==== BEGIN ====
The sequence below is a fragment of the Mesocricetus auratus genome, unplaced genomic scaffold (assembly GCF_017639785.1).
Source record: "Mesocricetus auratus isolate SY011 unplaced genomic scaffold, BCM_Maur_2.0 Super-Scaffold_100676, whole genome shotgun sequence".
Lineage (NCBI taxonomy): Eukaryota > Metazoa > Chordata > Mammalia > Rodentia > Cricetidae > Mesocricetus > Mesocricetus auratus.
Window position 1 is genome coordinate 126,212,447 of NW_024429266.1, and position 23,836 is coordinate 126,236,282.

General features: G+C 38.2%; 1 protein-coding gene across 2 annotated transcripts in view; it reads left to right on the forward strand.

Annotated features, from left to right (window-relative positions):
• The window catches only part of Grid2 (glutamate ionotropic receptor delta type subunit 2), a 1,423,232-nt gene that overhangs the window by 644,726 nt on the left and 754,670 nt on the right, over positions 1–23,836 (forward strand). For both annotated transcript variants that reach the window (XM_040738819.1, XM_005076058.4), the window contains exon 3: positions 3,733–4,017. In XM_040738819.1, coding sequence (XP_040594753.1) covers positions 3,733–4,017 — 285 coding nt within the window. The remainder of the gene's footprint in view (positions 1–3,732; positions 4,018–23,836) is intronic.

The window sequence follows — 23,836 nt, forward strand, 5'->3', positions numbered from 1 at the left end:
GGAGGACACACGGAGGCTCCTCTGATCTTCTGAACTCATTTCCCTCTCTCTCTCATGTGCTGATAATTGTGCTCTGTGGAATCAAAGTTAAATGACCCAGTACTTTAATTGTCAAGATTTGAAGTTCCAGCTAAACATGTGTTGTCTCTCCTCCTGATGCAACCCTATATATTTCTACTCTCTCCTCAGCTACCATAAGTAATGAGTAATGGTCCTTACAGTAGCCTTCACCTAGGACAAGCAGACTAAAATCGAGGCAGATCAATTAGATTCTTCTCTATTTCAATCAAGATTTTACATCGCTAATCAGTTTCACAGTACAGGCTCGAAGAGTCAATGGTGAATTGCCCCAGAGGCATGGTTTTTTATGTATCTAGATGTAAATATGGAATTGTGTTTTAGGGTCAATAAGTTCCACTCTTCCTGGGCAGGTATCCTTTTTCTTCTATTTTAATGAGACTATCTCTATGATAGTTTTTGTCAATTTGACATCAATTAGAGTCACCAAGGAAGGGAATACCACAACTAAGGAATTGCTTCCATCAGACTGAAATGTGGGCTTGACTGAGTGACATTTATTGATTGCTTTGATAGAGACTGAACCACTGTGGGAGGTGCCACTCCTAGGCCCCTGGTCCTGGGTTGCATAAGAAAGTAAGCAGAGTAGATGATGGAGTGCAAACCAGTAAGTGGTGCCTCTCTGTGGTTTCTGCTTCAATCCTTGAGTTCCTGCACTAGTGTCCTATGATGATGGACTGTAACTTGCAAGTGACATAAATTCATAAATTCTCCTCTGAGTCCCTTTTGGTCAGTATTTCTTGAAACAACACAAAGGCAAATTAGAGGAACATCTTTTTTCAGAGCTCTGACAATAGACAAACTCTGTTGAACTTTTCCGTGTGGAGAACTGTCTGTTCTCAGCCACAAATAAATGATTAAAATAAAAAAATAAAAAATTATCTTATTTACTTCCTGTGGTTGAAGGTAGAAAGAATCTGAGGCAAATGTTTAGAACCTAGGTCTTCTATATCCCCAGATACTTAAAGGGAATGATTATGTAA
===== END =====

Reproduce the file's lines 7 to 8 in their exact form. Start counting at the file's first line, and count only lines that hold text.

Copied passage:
• The window catches only part of Grid2 (glutamate ionotropic receptor delta type subunit 2), a 1,423,232-nt gene that overhangs the window by 644,726 nt on the left and 754,670 nt on the right, over positions 1–23,836 (forward strand). For both annotated transcript variants that reach the window (XM_040738819.1, XM_005076058.4), the window contains exon 3: positions 3,733–4,017. In XM_040738819.1, coding sequence (XP_040594753.1) covers positions 3,733–4,017 — 285 coding nt within the window. The remainder of the gene's footprint in view (positions 1–3,732; positions 4,018–23,836) is intronic.

The window sequence follows — 23,836 nt, forward strand, 5'->3', positions numbered from 1 at the left end: